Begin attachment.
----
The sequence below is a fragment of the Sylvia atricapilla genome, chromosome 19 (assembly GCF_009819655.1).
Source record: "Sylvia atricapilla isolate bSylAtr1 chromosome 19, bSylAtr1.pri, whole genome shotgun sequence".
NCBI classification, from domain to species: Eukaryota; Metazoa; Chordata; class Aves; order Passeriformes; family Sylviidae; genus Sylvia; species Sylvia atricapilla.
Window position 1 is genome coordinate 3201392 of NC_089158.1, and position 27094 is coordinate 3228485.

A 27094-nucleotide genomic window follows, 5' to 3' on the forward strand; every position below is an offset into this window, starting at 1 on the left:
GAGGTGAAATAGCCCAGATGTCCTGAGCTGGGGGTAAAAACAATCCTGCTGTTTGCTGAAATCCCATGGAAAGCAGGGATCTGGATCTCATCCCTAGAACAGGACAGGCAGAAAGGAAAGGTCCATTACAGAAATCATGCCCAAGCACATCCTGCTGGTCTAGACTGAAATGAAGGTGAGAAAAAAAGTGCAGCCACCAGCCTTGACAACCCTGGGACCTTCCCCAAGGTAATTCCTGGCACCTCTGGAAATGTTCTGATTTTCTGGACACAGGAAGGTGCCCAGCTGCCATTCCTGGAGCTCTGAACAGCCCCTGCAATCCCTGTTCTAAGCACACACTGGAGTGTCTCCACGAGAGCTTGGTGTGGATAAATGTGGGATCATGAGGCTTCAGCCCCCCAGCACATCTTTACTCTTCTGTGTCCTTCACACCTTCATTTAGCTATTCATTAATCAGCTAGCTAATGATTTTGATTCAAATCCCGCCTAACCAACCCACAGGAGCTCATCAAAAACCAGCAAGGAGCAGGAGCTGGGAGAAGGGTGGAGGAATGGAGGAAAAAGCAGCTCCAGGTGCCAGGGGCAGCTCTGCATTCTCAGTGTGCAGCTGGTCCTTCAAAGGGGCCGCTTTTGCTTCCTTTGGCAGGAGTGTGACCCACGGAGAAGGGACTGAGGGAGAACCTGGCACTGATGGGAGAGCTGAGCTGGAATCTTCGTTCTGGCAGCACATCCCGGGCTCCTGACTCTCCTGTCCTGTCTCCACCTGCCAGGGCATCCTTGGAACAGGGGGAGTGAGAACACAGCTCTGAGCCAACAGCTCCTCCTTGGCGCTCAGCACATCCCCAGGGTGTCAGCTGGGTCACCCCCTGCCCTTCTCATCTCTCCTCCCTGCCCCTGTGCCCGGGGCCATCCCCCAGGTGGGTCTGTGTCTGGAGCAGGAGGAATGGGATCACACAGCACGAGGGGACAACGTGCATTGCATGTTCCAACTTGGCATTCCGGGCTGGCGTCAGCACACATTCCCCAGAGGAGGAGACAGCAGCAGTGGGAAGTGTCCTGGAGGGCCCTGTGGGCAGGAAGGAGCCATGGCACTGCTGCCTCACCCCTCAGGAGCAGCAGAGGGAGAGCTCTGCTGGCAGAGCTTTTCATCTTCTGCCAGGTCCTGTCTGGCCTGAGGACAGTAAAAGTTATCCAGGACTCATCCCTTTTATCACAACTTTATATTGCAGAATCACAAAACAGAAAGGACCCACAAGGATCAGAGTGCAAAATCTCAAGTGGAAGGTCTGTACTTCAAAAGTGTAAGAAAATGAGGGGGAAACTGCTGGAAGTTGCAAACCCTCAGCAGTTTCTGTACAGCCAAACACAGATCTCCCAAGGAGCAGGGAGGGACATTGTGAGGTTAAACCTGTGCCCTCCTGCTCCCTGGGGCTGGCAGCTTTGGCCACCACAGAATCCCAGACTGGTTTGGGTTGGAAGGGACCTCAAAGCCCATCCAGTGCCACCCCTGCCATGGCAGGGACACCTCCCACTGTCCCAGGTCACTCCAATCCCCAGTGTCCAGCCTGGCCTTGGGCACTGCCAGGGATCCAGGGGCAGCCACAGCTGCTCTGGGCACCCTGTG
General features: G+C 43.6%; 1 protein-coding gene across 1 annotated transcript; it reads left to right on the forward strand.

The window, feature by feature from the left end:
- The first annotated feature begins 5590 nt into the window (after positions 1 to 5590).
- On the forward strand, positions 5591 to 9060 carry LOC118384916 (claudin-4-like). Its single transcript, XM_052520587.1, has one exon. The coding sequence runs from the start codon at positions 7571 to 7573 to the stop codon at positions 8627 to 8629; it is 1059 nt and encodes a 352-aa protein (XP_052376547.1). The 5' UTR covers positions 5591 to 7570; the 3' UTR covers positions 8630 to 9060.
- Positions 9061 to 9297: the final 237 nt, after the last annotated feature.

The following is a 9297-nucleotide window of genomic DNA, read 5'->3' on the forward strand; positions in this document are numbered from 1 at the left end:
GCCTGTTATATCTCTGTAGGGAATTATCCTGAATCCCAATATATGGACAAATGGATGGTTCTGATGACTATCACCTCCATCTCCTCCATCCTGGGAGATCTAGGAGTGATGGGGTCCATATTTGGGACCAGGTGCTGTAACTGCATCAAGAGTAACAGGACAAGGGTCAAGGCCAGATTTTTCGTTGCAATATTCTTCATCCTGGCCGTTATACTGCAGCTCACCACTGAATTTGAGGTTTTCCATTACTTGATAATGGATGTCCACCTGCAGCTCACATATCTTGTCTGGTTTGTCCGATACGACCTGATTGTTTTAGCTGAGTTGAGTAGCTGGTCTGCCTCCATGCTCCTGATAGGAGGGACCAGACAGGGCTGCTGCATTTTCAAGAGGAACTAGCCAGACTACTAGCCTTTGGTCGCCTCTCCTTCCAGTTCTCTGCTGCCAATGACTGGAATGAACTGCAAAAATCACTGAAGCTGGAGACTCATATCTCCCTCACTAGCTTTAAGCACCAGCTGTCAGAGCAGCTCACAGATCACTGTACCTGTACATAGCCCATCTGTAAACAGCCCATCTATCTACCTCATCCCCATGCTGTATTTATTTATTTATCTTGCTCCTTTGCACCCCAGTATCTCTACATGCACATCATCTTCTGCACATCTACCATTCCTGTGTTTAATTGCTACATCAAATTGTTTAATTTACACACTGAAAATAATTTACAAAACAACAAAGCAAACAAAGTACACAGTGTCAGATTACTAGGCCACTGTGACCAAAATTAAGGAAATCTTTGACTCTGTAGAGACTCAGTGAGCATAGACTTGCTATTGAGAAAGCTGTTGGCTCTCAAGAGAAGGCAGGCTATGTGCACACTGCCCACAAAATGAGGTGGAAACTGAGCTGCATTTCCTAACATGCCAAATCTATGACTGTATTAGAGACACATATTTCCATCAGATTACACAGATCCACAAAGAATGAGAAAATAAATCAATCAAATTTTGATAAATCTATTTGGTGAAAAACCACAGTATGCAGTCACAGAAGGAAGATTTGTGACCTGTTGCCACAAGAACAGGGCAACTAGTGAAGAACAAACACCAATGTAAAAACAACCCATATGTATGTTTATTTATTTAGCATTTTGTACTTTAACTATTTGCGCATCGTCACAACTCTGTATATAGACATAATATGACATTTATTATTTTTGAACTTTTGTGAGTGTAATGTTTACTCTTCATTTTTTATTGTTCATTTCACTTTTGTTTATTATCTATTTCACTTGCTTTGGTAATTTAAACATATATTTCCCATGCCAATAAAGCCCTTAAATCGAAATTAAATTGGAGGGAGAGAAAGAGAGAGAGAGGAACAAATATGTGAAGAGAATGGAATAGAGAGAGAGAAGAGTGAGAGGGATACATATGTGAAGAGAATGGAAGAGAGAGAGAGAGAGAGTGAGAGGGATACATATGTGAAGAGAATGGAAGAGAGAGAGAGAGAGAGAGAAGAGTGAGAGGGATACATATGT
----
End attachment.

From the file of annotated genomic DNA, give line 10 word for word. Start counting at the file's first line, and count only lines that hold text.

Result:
- On the forward strand, positions 5591 to 9060 carry LOC118384916 (claudin-4-like). Its single transcript, XM_052520587.1, has one exon. The coding sequence runs from the start codon at positions 7571 to 7573 to the stop codon at positions 8627 to 8629; it is 1059 nt and encodes a 352-aa protein (XP_052376547.1). The 5' UTR covers positions 5591 to 7570; the 3' UTR covers positions 8630 to 9060.